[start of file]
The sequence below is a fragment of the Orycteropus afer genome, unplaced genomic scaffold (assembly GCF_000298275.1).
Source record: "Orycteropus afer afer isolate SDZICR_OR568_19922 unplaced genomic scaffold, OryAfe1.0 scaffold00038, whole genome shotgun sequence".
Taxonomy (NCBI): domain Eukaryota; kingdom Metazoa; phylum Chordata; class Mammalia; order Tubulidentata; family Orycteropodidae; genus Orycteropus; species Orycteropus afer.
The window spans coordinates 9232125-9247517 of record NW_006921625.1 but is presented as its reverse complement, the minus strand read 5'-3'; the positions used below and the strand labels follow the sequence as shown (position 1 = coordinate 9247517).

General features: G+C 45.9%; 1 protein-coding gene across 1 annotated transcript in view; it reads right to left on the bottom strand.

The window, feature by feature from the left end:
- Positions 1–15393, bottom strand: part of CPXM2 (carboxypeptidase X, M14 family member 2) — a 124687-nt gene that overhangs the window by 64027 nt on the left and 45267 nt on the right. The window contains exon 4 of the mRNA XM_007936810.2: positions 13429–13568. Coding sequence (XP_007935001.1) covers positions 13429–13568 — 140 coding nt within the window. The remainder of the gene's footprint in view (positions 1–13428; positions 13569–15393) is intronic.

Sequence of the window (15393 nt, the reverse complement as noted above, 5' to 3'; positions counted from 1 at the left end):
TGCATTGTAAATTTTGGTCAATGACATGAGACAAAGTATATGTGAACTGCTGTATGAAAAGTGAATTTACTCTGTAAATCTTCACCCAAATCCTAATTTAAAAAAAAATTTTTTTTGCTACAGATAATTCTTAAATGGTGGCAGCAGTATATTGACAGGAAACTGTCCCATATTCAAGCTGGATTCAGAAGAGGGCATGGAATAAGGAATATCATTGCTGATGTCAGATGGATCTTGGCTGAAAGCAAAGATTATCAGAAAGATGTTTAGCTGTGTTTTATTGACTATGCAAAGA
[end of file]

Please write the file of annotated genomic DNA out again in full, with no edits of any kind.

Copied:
The sequence below is a fragment of the Orycteropus afer genome, unplaced genomic scaffold (assembly GCF_000298275.1).
Source record: "Orycteropus afer afer isolate SDZICR_OR568_19922 unplaced genomic scaffold, OryAfe1.0 scaffold00038, whole genome shotgun sequence".
Taxonomy (NCBI): domain Eukaryota; kingdom Metazoa; phylum Chordata; class Mammalia; order Tubulidentata; family Orycteropodidae; genus Orycteropus; species Orycteropus afer.
The window spans coordinates 9232125-9247517 of record NW_006921625.1 but is presented as its reverse complement, the minus strand read 5'-3'; the positions used below and the strand labels follow the sequence as shown (position 1 = coordinate 9247517).

General features: G+C 45.9%; 1 protein-coding gene across 1 annotated transcript in view; it reads right to left on the bottom strand.

The window, feature by feature from the left end:
- Positions 1–15393, bottom strand: part of CPXM2 (carboxypeptidase X, M14 family member 2) — a 124687-nt gene that overhangs the window by 64027 nt on the left and 45267 nt on the right. The window contains exon 4 of the mRNA XM_007936810.2: positions 13429–13568. Coding sequence (XP_007935001.1) covers positions 13429–13568 — 140 coding nt within the window. The remainder of the gene's footprint in view (positions 1–13428; positions 13569–15393) is intronic.

Sequence of the window (15393 nt, the reverse complement as noted above, 5' to 3'; positions counted from 1 at the left end):
TGCATTGTAAATTTTGGTCAATGACATGAGACAAAGTATATGTGAACTGCTGTATGAAAAGTGAATTTACTCTGTAAATCTTCACCCAAATCCTAATTTAAAAAAAAATTTTTTTTGCTACAGATAATTCTTAAATGGTGGCAGCAGTATATTGACAGGAAACTGTCCCATATTCAAGCTGGATTCAGAAGAGGGCATGGAATAAGGAATATCATTGCTGATGTCAGATGGATCTTGGCTGAAAGCAAAGATTATCAGAAAGATGTTTAGCTGTGTTTTATTGACTATGCAAAGA